In Figure 4, I have “charted” relationships between the WRC’s attitudes about the color “white” and its arguments that men must be active in helping to end violence against women. Roughly modeled on the ways Carol Berthold and Sonja Foss illustrate associations among terms in a document, this method focuses on the power of visual imagery to reinforce both positive messages and what Burke would call “the Negative” — or opposing — messages. Rooted in shared experiences within particular social contexts, these positive and negative associations give rise to and reinforce complex, often even contradictory, arguments about a controversial issue.Figure 4. The White Ribbon as Symbolic Act

Figure 4

The White Ribbon as Symbolic Act

The White Ribbon as Symbolic Act

-> Voir la liste des figures

I have indicated opposing concepts in this chart (negative messages that are often unspoken and “understood” by feminists working against male violence) in order to emphasize the “positive” or proactive messages which the WRC associates with the color “white.” The terms most often clustered with “white” in the many WRC documents I surveyed are “peace” and its negative (agon) “war”; “surrender,” defined by the image of men “laying down arms”; and “mourning,” which is linked to the Montréal massacre either through the phrase “Montréal massacre” (as in the inaugural statement) or the date “December 6.” The dominant “positive” images of men’s surrender and mourning are particularly persuasive when implicitly contrasted with negative images of “the war against women.” For the public (read “average men”), this interplay of warlike images associated with “white” emphasizes how serious and ubiquitous the problem is; for feminist groups, associations with “the war against women” indicate that this group of men is knowledgeable and sympathetic about feminist perspectives on male violence.

Besides relying on messages associated with the color “white” to help raise men’s awareness of how serious the problem of men’s violence is from women’s perspectives, a number of WRC publicity documents also emphasize how important it is that the ribbon be a highly visible, inexpensive, and accessible vehicle. As the 1993 version of the WRC’s “Frequently Asked Questions” document states, “Most people without even knowing it have white ribbon somewhere in their home (at the bottom of a closet or at the back of a drawer). White ribbon can also be purchased from most shops including your corner grocery store.” In Figure 5, I chart how the interplay between messages of visibility and accessibility and their opposing concepts creates arguments in favor of men taking action:

Figure 5

The White Ribbon as Visible and Accessible

The White Ribbon as Visible and Accessible

-> Voir la liste des figures

Going beyond noting how easy it is to find white ribbons, other arguments arising out of this cluster of associations reinforce how something so common (ribbon/violence against women) has been so easily overlooked or taken for granted (by men). The images of drawers and closets implicitly contrast what should be visible (men’s awareness and action, i.e. taking responsibility) with what has formerly been hidden (this same awareness and willingness to act).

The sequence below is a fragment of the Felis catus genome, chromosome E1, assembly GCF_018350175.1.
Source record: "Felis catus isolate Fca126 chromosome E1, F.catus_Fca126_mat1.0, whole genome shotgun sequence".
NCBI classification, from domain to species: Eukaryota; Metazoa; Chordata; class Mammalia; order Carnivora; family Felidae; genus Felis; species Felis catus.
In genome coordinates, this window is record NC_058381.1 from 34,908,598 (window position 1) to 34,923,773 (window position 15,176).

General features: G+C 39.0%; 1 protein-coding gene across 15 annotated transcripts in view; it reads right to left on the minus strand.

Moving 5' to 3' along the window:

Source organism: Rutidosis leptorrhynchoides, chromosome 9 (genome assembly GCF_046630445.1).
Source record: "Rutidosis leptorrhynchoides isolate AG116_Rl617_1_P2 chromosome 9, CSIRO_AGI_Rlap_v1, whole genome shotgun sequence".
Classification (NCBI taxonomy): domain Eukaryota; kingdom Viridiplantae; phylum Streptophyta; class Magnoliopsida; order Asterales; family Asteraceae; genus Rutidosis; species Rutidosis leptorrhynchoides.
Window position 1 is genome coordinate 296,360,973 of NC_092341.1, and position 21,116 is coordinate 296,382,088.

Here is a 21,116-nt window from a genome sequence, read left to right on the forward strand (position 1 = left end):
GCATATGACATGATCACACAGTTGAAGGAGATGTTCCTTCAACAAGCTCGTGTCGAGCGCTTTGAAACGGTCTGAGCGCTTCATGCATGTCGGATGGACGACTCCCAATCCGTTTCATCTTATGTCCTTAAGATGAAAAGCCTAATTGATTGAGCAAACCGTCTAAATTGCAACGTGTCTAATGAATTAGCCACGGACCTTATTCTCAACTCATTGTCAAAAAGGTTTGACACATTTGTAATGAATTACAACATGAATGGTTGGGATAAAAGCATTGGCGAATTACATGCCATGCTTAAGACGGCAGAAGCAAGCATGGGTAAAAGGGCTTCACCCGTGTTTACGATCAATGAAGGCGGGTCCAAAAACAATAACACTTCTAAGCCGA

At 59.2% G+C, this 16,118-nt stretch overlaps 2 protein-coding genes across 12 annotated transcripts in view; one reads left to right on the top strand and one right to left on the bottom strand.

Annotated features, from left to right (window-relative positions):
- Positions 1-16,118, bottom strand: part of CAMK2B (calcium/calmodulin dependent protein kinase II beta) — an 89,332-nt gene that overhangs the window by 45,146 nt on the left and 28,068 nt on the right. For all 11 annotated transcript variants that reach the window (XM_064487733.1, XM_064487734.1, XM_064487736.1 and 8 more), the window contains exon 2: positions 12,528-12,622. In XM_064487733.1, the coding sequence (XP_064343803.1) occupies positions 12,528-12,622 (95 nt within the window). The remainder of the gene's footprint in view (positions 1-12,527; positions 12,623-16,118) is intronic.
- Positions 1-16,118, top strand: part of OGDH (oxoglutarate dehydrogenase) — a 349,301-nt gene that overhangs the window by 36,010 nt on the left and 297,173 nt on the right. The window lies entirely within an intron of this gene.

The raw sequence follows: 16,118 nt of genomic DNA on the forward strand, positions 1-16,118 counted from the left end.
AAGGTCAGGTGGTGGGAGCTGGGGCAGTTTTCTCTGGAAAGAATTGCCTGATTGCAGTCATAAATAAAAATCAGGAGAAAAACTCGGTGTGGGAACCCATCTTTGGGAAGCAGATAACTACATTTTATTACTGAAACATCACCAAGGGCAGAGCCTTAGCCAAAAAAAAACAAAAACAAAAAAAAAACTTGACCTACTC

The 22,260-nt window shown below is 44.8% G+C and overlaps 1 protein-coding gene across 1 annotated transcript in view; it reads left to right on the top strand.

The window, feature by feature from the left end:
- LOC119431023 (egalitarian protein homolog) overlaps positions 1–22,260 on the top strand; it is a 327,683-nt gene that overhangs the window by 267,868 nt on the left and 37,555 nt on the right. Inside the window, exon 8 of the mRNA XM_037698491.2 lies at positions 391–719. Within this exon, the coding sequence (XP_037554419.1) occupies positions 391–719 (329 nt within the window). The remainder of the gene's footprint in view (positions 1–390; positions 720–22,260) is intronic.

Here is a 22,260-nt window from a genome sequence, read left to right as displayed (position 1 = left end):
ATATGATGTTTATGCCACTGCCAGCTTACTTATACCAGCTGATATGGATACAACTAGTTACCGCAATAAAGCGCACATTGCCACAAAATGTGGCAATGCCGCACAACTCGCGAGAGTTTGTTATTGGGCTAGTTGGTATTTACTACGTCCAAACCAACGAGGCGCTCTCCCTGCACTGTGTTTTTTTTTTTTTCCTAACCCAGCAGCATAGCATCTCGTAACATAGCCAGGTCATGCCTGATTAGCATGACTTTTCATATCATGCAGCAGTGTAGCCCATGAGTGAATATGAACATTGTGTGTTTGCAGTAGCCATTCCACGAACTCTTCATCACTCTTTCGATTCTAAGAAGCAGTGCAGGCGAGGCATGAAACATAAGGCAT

Another image conveying the importance of men acting against men’s violence to women, as well as identifying the campaign, is the WRC white ribbon logo. In use since 1992, the logo features a stylized white ribbon (half-twisted so it looks like an upside-down V) inside a black or, more recently, a red square. [5]This logo continues to be used on ads, letterheads, proclamations, FAQs, brochures, posters, educational packages, buttons, and even clothing. In 1995, I noticed that the WRC was one of several non-profit groups displaying its logo on a series of white T-shirts sold in department stores (a label attached to the shirt stated that a portion of the purchase price would be donated to the campaign). To this day, the WRC distributes leaflets to supporting retailers.

The white ribbon logo has remained the campaign’s main symbol: associated not only with the white ribbon’s anti-male-violence message but with soliciting operating funds and donations (see Figure 2). One button, used mainly in 1994, is a small square enamel lapel pin. Superimposed in red on the WRC logo is the text “Men Against Violence Against Women” (see Figure 3). In Figure 6, I show how the interplay of the black-and-white logo with the red text creates complex associations and arguments concerning men’s role in perpetuating and ending violence against women:

Figure 6

WRC Logo and Text

WRC Logo and Text

-> Voir la liste des figures

Placing a white ribbon against a black background reinforces the ribbon’s associations with death and mourning. The red text is not only highly visible against the logo, but the associations of red with blood echo the warlike imagery of men’s surrender in the war against women. While the ribbon by itself is intended to symbolize mourning and protest, coupling it with a written promise of commitment transforms the ribbon into a speech act whose emotional resonances are intended to motivate thought and action. Thus, joining text with image more clearly defines the ribbon as a symbol of men’s commitment to act against violence to women.